Part 51 - Maille in "Kingdom of Heaven"
by Lord Thomas the Black
“There, at the end of the
world, you are not what you were born, but what you have it in yourself to
- Godfrey of Ibelin
“Kingdom of Heaven”
Maille in “Kingdom of Heaven”
Welcome back to another edition of “Blackmaille” This month, we wrap up our three-part series on the crusades with a look at one of my favorite films: “Kingdom of Heaven”.
In 2005, director Ridley Scott brought to the silver screen a sweeping epic of the third crusade. Loosely based on James Reston Jr’s book “Warriors of God”, “Kingdom of Heaven” tells the story of Balian of Ibelin, a pivotal character in the third crusade, and defender of Jerusalem until its surrender in 1187.
“Kingdom of Heaven”, like most Hollywood efforts, plays pretty fast and loose with history, often sacrificing accuracy for the sake of story. Still, I freely admit my unabashed love of this movie. No other movie before or since has depicted maille so profusely, nor as accurately. Nearly everyone in the movie wears maille at some point, and all of it is depicted with an accuracy almost unheard-of in Hollywood epics.
For example, let’s look at a scene early on, when Godfrey of Ibelin (Liam Neeson) is evaluating Balian’s (Orlando Bloom) sword fighting skills. As they spar, there’s a knight sitting by the campfire oiling his maille from a small pot by the fire!
This kind of maintenance was a day-to-day reality for warriors in the Middle Ages, yet it’s never depicted in movies at all. Small details like that are what make a movie like this so much more engaging.
Another scene that portrays maille accurately flashes by fairly quickly. During the siege of Jerusalem, Balian, while fighting off attackers from a siege tower, is struck on the arm. The maille is not damaged, but he’s clearly hurt. Later, he turns back the maille to reveal a badly broken arm.
Again, injuries from the force of a blow were common, but aren’t depicted in movies, where armor is portrayed as an impenetrable defense against any weapon.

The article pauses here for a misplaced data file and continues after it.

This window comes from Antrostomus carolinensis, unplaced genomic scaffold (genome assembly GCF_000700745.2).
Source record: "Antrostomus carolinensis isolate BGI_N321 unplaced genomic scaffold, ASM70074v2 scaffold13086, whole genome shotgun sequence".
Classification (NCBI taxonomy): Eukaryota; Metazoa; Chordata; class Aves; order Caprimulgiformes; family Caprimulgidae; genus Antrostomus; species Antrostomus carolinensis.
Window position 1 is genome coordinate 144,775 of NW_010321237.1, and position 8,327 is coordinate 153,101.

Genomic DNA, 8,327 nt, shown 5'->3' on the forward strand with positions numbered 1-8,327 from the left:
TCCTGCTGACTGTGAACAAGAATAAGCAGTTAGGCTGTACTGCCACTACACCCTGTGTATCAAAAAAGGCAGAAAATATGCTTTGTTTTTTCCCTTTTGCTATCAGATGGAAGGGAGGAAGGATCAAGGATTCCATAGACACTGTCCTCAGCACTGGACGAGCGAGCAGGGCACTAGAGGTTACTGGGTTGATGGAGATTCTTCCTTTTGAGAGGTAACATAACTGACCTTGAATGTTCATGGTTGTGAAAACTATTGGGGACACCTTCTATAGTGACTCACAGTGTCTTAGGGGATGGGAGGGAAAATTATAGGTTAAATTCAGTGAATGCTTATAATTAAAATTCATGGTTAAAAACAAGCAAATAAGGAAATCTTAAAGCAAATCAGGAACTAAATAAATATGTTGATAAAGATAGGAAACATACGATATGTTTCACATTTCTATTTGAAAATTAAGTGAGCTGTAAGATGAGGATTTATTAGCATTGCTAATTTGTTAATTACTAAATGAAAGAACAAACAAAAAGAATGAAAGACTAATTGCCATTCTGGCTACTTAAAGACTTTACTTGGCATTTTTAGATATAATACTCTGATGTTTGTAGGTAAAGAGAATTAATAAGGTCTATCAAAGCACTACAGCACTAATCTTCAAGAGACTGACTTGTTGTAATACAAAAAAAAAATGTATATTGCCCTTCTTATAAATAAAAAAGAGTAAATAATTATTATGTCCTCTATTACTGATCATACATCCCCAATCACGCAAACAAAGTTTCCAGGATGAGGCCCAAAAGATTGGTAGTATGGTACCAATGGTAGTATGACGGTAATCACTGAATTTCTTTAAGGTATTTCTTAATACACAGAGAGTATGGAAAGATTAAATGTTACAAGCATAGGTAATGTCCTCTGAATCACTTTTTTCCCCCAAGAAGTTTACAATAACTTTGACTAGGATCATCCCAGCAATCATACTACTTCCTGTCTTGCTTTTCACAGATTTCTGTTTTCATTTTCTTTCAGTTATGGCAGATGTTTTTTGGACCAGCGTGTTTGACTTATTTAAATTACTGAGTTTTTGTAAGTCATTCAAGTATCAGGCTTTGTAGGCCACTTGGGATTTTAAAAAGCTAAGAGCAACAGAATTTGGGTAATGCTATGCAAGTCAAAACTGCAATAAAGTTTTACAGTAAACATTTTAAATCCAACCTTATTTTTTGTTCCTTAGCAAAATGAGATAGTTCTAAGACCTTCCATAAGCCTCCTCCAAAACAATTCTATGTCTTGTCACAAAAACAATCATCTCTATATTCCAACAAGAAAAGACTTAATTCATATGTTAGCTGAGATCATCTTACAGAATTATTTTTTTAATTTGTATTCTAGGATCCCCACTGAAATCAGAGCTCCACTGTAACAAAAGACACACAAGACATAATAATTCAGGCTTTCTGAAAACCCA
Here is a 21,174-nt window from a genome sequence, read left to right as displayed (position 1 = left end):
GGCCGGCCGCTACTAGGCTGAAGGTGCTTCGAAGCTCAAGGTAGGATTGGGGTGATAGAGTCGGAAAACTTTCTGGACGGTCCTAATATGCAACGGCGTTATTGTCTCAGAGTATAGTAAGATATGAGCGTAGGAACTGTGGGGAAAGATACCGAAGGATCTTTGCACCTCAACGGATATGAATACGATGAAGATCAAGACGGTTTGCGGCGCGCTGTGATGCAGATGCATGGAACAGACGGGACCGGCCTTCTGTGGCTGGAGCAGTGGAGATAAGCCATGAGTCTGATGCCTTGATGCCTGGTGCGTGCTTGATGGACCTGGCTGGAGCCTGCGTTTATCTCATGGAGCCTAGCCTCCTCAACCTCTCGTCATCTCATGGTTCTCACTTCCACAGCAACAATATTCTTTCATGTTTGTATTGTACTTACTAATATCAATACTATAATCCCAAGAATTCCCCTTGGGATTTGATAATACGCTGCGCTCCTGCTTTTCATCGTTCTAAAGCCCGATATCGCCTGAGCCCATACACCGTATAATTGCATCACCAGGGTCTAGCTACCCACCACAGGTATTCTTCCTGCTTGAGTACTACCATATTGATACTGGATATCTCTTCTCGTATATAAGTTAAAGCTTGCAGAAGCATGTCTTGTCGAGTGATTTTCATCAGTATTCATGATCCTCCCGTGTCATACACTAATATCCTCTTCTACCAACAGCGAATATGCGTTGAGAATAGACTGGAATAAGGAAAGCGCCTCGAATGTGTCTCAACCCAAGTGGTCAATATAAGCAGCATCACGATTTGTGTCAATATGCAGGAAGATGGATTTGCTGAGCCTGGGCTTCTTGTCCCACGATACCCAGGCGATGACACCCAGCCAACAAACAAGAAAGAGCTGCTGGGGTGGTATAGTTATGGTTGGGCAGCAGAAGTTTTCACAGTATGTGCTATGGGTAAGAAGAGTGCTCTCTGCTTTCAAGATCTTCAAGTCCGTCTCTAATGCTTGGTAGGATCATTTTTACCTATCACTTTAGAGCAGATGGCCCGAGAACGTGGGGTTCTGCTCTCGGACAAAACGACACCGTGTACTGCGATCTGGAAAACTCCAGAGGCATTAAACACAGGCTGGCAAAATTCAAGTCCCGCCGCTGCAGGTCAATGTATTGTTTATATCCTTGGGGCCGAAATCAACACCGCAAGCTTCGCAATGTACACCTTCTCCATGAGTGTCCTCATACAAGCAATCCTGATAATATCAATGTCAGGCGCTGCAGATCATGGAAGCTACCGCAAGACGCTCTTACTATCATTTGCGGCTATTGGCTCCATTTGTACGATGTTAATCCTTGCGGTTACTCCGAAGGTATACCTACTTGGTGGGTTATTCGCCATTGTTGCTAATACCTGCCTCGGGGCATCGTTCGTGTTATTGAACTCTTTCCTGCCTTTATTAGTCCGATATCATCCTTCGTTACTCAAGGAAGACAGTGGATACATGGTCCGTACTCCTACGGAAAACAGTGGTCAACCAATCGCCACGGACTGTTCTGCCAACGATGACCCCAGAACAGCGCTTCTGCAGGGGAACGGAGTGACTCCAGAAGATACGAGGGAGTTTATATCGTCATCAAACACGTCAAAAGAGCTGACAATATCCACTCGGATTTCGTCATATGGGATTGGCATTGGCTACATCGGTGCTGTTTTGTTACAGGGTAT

The maille used throughout “KoH” was made by Weta/Tenzan Chainmaile, who also made the maille in “The Lord of the Rings” and “The Chronicles of Narnia: The Lion, the Witch, and the Wardrobe”
The Weta maille used in “KoH” represents a refinement of the PVC maille used in “LotR”. Instead of rings cut from PVC pipe, the Weta/Tenzan maille in “KoH” was injection-molded, and constructed of alternating rows of solid and open rings.
Nearly all the maille in “KoH” was made in a period-correct style. The coifs had ventails covering the lower part of the face and neck, which tied up at the temple.
The maille worn by Saladin’s army is period-accurate, too, with maille-and-plate body armor and maille drapes on helms common amongst the Islamic soldiers.
The only two inaccuracies I could see in the maille were both in the sleeves. Maille sleeves (presumably intended to be on a hauberk) ended in a patch over the back of the hand, held in place with a leather thong across the palm, instead of terminating in mittens as was done in period. Also, the maille on the sleeves seemed to be woven in the wrong direction. This is a common gripe of mine with medieval movies, and it stems from the costumers using maille sleeves tied to an undertunic, instead of a full hauberk.
Still, “KoH” is far and away the best movie depiction of the realities of wearing maille in battle. I highly recommend every mailler rent this film for this alone. If “KoH”’s depiction of the crusades appeals to you, then that’s great, too. There are a lot of books available on the subject, and like the old PSA used to say: “Your local librarian will help you Read More About It!”
In the meantime, thanks for joining us for another month of “Blackmaille”! I hope you’ve enjoyed our three-part series on maille and the crusades. As usual, any questions, comments, hate mail, or fan mail can (and should) be sent to me at:
c/o Tom Beckett
13628 Belmead Ave
Grandview, MO 64030
Or you can email me at: firstname.lastname@example.org
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